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Ineos sues Sinopec for trade secret violations, fears 'major harm' to its acrylonitrile business

By: Steve Toloken

March 21, 2014

Ineos Group AG is suing Chinese state-owned oil and petrochemical giant Sinopec, accusing the Chinese company of violating Ineos intellectual property and misusing trade secrets to build acrylonitrile factories.

Ineos said in a strongly-worded March 21 statement that it fears “major harm” to its global $3 billion acrylonitrile business, which it said generates $500 million in profit a year for the company and supports 5,000 jobs.

“We have good and valuable relationships with Sinopec and other Chinese companies across our business. But in this case, we have to take action to protect the interests of our stakeholders,” said Ineos Chairman Jim Ratcliffe. “The fundamental value of Ineos depends upon its technology. We have no option but to defend our hard-won intellectual property."

Sinopec has had a license to use Ineos acrylonitrile technology since 1984, according to the Ineos statement.

The Chinese company told the Financial Times newspaper that it has also successfully developed its own acrylonitrile catalyst and related technology at its research labs in Shanghai over the last 50 years and said it had “full proprietary intellectual property rights.”

One chemical industry consultant with experience with both Chinese and Western firms said it can be common for companies like Sinopec to feel they have made improvements in the technology that fall outside the original license. That could be a key issue to be debated in court, the consultant said, speaking anonymously.

In its statement, Rolle, Switzerland-based Ineos, however, said Sinopec’s “Ningbo Engineering Co. has broken a long-established technology agreement which, together with trade secret misuse by other Sinopec companies, has enabled development of a series of new world scale acrylonitrile plants without Ineos agreement or consent.”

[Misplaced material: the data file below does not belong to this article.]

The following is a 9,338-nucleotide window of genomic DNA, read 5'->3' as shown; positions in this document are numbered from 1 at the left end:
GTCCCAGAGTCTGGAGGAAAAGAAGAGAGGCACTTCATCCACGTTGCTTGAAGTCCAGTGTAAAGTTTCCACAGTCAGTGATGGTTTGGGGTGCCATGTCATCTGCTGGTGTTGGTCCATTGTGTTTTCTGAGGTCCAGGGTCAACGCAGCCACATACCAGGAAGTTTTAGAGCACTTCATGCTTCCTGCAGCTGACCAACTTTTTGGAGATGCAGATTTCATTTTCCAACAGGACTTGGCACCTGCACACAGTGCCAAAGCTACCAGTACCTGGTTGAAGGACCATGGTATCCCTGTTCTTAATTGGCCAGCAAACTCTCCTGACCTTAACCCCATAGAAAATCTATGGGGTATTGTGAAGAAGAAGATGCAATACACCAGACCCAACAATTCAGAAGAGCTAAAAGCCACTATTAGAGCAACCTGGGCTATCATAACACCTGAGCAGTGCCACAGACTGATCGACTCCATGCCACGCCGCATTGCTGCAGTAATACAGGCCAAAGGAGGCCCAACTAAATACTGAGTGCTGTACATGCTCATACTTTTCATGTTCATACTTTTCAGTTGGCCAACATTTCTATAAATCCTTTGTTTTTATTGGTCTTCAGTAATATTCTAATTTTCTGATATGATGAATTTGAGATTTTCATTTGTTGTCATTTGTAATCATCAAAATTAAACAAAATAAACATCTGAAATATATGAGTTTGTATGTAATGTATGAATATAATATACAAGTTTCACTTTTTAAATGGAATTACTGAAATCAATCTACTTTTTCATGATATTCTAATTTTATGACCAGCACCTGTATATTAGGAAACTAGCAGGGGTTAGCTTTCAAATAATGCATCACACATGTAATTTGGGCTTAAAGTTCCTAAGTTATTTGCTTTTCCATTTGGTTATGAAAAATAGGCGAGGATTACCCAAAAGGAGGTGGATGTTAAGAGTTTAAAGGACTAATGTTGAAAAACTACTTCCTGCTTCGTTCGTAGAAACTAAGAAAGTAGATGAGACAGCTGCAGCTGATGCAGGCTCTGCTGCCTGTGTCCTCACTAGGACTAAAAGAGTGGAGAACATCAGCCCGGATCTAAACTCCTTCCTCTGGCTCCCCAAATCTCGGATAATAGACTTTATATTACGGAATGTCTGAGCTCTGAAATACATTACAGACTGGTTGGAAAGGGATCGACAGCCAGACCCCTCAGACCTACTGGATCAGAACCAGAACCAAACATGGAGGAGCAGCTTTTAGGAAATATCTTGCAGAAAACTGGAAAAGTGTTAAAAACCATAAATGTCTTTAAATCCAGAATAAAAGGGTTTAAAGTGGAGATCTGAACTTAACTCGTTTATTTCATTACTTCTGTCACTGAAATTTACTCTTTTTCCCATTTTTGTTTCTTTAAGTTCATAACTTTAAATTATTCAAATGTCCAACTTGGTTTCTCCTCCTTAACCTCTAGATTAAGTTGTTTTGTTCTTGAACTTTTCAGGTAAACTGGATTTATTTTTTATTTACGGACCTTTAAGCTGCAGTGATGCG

Ineos said its acrylonitrile technology provides the basis for over 90 percent of world production for the chemical, which is a building block of ABS plastic and the carbon fiber used to manufacture the new Boeing 787 Dreamliner aircraft.

The Swiss company said “the prolific building of acrylonitrile plants in China will destroy [our] business.”

“We want to take our best technology to China but we need to know that it will be protected,” Ratcliffe said.

The company said it filed suit in the Beijing High Court and is pursuing a parallel arbitration case in Sweden. It said it has “every confidence” in China’s intellectual property system because the country files more patents than any other country.

Ineos, the world’s fourth-largest chemical company, manufactures acrylonitrile at two facilities in the United States and one each in the United Kingdom and Germany.

Ineos may be walking a bit of a fine line commercially with the lawsuit, as the two companies are intertwined in investments and business deals in China.

They broke ground last year on a 50/50 joint venture to build a phenol acetone plant in Nanjing, a $500 million investment that Ineos said is its largest to date in China. As well, Sinopec licenses Ineos technology in polypropylene and high density polyethylene.